This happened awhile back and I remember reading about it but details were vague at the time. It sounded impressive and I was surprised there wasn’t more press. Now, months later there is footage and plenty of press surrounding this incredible ordeal. Harrison Okene has a sure book deal in his future and the recover team has plenty to talk about over beers for several years. I doubt people would believe them had it not been for the video footage they took.
We at Bruce’s Legacy applaud all involved in the safe recovery of Mr. Okene and solemn thoughts are with those of the deceased.
The diver assumed all 12 men aboard the tugboat had died after it capsized about 20 miles off the coast of Nigeria last May. But as he searched for bodies, he found Harrison Okene — who survived in a small air pocket inside the ship nearly three days after it sank to the bottom of the Atlantic Ocean.
A diver swimming through the wreckage of a capsized tugboat off the coast of Nigeria assumed the crew had drowned and was only searching for bodies. As the diver maneuvered his way through the overturned Chevron vessel more than 60 hours after it sank to the bottom of the Atlantic Ocean last May, a hand suddenly emerged from the murky water and grabbed him.
The diver found Harrison Okene, 29, alive nearly three days after the tugboat capsized and sank to the bottom of the Atlantic Ocean. The cook was the only person of the 12-man crew to survive.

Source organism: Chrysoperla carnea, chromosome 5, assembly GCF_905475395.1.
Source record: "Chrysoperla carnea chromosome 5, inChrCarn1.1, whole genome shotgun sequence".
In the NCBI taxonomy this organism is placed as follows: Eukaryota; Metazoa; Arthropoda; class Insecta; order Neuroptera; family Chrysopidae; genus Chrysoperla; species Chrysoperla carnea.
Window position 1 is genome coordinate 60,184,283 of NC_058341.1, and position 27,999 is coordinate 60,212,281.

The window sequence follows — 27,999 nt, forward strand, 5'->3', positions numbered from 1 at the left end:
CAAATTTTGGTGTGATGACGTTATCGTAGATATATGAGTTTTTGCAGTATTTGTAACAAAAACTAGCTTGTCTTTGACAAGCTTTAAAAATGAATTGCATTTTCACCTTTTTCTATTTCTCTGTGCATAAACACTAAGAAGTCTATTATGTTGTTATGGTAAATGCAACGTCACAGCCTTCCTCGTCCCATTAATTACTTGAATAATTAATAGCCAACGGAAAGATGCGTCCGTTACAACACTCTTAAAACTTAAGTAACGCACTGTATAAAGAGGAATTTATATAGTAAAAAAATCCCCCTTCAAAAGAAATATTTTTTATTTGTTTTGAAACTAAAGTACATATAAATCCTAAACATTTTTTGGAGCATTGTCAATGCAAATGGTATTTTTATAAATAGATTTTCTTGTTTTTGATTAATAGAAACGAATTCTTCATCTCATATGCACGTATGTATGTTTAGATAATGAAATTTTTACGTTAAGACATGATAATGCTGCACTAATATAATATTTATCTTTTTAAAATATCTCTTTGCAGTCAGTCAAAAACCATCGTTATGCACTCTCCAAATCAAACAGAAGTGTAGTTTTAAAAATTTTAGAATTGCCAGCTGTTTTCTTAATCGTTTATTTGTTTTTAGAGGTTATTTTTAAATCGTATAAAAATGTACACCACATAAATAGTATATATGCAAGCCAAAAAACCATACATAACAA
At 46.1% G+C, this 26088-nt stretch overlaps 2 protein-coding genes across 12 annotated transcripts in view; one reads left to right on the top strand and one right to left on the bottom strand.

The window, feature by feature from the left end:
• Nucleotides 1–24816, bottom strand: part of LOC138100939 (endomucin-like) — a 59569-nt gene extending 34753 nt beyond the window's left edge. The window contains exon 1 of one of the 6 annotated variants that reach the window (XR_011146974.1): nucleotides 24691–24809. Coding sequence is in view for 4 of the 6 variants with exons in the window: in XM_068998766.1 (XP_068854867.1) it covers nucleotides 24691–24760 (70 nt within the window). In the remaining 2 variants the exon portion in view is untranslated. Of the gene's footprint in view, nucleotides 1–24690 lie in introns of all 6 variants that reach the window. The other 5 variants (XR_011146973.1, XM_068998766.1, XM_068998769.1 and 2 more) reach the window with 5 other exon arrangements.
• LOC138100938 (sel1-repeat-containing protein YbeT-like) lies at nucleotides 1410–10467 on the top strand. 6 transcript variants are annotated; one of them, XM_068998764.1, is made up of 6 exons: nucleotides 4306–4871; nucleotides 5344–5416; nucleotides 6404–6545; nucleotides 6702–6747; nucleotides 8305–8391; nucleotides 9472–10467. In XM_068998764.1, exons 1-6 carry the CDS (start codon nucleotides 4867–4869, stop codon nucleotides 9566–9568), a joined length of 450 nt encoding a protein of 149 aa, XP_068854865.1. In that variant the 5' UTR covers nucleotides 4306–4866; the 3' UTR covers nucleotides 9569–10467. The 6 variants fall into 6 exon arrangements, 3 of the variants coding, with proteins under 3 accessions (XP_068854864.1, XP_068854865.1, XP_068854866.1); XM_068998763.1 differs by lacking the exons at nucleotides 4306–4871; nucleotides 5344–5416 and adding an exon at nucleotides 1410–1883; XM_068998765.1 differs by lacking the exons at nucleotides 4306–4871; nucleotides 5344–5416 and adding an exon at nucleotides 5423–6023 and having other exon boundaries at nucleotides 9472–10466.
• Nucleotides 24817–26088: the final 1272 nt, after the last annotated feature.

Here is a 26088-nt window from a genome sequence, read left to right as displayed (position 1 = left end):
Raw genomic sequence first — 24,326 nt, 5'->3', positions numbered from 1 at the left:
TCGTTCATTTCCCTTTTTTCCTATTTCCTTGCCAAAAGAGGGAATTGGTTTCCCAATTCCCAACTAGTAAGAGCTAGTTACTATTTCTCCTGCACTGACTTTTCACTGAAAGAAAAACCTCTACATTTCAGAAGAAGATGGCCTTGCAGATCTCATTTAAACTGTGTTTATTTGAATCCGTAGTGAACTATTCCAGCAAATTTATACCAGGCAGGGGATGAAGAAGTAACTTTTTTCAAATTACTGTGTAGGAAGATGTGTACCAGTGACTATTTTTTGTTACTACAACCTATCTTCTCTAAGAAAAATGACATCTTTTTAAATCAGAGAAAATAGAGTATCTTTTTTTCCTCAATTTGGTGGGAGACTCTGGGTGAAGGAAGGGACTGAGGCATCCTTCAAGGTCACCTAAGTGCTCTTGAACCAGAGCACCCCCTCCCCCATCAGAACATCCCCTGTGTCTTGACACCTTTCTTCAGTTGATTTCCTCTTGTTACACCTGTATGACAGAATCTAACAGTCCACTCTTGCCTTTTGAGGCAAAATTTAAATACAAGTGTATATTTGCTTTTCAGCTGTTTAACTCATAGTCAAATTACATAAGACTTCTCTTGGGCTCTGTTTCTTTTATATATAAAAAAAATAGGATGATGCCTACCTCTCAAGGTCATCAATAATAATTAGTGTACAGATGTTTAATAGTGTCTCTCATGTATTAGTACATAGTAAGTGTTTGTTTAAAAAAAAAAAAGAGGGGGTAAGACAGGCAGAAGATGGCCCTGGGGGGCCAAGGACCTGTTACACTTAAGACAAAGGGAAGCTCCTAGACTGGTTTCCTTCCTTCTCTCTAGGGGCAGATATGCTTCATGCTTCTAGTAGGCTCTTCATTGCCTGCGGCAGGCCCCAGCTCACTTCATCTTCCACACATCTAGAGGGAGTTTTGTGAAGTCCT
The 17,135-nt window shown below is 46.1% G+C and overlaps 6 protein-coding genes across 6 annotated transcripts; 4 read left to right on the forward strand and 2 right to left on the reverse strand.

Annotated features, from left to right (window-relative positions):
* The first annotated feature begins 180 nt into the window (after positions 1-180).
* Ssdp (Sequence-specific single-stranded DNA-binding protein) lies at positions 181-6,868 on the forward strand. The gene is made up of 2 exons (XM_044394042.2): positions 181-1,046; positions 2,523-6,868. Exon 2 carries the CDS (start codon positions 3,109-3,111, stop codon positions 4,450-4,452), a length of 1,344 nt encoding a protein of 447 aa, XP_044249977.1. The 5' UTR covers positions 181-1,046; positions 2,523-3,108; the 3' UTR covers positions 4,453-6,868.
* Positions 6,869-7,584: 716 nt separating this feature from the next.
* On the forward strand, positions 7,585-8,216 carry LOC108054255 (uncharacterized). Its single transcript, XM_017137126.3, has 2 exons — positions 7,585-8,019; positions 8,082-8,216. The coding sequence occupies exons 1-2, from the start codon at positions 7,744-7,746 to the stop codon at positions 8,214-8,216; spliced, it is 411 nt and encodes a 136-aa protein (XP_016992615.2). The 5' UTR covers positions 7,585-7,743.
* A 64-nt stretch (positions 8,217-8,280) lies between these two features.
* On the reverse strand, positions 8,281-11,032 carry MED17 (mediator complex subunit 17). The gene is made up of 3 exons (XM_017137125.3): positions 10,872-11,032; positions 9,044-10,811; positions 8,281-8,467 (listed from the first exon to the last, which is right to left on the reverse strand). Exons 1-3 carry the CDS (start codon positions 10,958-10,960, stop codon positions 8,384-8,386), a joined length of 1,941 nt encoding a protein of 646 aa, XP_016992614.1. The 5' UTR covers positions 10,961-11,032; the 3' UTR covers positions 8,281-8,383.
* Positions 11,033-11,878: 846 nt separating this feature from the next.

The hand belonged to Harrison Okene, 29, the ship’s cook and the only person from the 12-man crew who survived.
Harrison Okene managed to survive with no food and only sips of Coca-Cola.
Recently released footage of the rescue shows the dramatic moment Okene was saved.
“He’s alive! He’s alive!” the diver told his team, according to a clip that aired on NBC’s ‘Today.’
The diver assumed everyone aboard the overturned tugboat had died when a hand emerged from the murky water and grabbed him.
“Just reassure him,” a colleague tells him. “Just reassure him. Pat him on the shoulder.”
Okene was rescued from the wreckage after he was found alive inside the tugboat, which capsized due to heavy swells about 20 miles off the coast of Nigeria.
Divers helped free Okene, who was put in a decompression chamber for another 60 hours before he was allowed to go back to his home town of Warri, a city in the Niger Delta. Okene managed to survive for nearly three days in a small air pocket inside the Jacon-4 tugboat with no food and only sips of Coca-Cola.
The 29-year-old cook was the only person to survive after a tugboat capsized off the coast of Nigeria last May. The body of one victim was never found.
“I was so hungry but mostly so, so thirsty,” he told Reuters after he returned home. “The salt water took the skin off my tongue.” But Okene didn’t believe he would die from starvation. “I was there in the water in total darkness just thinking it’s the end,”. “I kept thinking the water was going to fill up the room, but it did not.”
Credit to the NY Daily News and Joe Kemp for the article email@example.com